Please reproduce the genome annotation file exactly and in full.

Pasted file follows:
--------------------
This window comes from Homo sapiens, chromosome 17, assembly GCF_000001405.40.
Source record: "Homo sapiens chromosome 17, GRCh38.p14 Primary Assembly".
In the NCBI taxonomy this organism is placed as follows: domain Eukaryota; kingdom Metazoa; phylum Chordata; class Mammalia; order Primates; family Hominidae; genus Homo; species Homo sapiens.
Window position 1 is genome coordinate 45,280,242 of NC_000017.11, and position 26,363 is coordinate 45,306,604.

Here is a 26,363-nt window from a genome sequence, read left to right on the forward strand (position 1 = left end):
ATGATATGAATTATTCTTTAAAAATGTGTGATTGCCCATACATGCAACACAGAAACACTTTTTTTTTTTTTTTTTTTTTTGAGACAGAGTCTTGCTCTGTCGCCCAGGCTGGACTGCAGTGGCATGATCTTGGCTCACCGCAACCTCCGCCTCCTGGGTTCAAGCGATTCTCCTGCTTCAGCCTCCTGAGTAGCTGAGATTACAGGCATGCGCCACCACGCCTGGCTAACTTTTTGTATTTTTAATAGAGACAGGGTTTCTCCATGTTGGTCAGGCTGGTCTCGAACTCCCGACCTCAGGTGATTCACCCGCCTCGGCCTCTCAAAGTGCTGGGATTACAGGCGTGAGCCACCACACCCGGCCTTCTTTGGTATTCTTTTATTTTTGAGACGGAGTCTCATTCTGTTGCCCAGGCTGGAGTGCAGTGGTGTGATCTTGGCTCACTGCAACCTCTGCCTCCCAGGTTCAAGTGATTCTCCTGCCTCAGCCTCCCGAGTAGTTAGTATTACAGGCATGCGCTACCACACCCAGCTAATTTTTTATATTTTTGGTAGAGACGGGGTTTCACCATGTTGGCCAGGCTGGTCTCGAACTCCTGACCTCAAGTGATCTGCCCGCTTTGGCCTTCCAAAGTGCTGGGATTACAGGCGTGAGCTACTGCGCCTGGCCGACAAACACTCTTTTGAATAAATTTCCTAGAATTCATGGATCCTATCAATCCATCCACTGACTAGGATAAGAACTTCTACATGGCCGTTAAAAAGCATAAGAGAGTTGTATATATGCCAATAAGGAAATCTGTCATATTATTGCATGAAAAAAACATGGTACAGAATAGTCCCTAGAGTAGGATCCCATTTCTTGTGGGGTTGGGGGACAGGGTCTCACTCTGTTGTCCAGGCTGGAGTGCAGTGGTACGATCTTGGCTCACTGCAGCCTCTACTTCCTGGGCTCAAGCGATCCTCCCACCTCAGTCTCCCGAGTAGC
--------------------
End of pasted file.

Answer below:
This window comes from Homo sapiens, chromosome 17, assembly GCF_000001405.40.
Source record: "Homo sapiens chromosome 17, GRCh38.p14 Primary Assembly".
In the NCBI taxonomy this organism is placed as follows: domain Eukaryota; kingdom Metazoa; phylum Chordata; class Mammalia; order Primates; family Hominidae; genus Homo; species Homo sapiens.
Window position 1 is genome coordinate 45,280,242 of NC_000017.11, and position 26,363 is coordinate 45,306,604.

Here is a 26,363-nt window from a genome sequence, read left to right on the forward strand (position 1 = left end):
ATGATATGAATTATTCTTTAAAAATGTGTGATTGCCCATACATGCAACACAGAAACACTTTTTTTTTTTTTTTTTTTTTTGAGACAGAGTCTTGCTCTGTCGCCCAGGCTGGACTGCAGTGGCATGATCTTGGCTCACCGCAACCTCCGCCTCCTGGGTTCAAGCGATTCTCCTGCTTCAGCCTCCTGAGTAGCTGAGATTACAGGCATGCGCCACCACGCCTGGCTAACTTTTTGTATTTTTAATAGAGACAGGGTTTCTCCATGTTGGTCAGGCTGGTCTCGAACTCCCGACCTCAGGTGATTCACCCGCCTCGGCCTCTCAAAGTGCTGGGATTACAGGCGTGAGCCACCACACCCGGCCTTCTTTGGTATTCTTTTATTTTTGAGACGGAGTCTCATTCTGTTGCCCAGGCTGGAGTGCAGTGGTGTGATCTTGGCTCACTGCAACCTCTGCCTCCCAGGTTCAAGTGATTCTCCTGCCTCAGCCTCCCGAGTAGTTAGTATTACAGGCATGCGCTACCACACCCAGCTAATTTTTTATATTTTTGGTAGAGACGGGGTTTCACCATGTTGGCCAGGCTGGTCTCGAACTCCTGACCTCAAGTGATCTGCCCGCTTTGGCCTTCCAAAGTGCTGGGATTACAGGCGTGAGCTACTGCGCCTGGCCGACAAACACTCTTTTGAATAAATTTCCTAGAATTCATGGATCCTATCAATCCATCCACTGACTAGGATAAGAACTTCTACATGGCCGTTAAAAAGCATAAGAGAGTTGTATATATGCCAATAAGGAAATCTGTCATATTATTGCATGAAAAAAACATGGTACAGAATAGTCCCTAGAGTAGGATCCCATTTCTTGTGGGGTTGGGGGACAGGGTCTCACTCTGTTGTCCAGGCTGGAGTGCAGTGGTACGATCTTGGCTCACTGCAGCCTCTACTTCCTGGGCTCAAGCGATCCTCCCACCTCAGTCTCCCGAGTAGC